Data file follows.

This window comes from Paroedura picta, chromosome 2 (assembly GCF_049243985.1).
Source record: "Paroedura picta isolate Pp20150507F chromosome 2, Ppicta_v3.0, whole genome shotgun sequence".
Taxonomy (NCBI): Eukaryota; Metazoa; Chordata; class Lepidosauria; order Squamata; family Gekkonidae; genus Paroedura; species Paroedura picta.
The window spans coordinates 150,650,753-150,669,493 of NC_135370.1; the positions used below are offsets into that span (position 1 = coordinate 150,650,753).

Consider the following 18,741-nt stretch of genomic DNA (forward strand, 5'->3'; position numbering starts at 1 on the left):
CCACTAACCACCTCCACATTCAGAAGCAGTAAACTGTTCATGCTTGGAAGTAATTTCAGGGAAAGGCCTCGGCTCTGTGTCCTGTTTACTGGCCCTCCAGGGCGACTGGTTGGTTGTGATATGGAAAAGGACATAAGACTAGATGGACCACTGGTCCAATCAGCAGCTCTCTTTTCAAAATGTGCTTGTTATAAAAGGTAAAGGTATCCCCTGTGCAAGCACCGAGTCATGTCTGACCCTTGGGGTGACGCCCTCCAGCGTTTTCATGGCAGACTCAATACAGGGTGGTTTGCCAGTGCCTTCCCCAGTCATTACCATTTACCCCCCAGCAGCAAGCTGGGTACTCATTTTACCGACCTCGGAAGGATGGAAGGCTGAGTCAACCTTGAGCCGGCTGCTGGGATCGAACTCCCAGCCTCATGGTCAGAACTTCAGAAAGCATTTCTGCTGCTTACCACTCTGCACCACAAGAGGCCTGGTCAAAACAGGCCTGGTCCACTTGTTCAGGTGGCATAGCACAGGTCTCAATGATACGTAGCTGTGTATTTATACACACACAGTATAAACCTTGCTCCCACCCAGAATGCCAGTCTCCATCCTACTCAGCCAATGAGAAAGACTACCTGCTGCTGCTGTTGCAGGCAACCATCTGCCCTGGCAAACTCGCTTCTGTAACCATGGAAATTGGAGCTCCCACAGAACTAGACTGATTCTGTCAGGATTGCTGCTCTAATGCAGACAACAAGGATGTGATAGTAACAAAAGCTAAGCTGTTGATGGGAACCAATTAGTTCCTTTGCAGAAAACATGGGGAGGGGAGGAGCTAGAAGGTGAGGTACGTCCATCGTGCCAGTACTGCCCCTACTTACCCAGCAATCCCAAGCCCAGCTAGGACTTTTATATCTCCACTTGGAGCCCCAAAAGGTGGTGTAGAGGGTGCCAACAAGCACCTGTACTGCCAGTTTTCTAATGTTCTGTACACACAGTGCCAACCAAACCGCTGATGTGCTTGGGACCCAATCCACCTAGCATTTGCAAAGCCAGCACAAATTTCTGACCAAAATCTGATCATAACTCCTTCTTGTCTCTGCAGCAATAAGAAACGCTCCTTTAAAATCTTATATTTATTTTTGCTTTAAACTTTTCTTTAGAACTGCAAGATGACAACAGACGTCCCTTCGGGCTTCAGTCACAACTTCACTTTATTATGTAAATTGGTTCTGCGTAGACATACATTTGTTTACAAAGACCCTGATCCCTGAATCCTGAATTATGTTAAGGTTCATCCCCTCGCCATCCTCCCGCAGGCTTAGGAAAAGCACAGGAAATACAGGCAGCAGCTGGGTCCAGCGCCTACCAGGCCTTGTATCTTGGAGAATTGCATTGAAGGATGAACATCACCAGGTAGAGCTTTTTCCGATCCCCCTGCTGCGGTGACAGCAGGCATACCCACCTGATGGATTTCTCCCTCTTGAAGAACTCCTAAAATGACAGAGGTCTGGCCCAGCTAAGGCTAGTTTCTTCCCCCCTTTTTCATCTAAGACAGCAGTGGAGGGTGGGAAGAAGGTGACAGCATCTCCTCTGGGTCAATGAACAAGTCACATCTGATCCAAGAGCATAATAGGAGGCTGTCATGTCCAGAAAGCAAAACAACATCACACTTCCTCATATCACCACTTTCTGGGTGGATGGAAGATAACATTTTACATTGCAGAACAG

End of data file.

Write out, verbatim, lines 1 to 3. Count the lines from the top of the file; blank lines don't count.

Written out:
This window comes from Paroedura picta, chromosome 2 (assembly GCF_049243985.1).
Source record: "Paroedura picta isolate Pp20150507F chromosome 2, Ppicta_v3.0, whole genome shotgun sequence".
Taxonomy (NCBI): Eukaryota; Metazoa; Chordata; class Lepidosauria; order Squamata; family Gekkonidae; genus Paroedura; species Paroedura picta.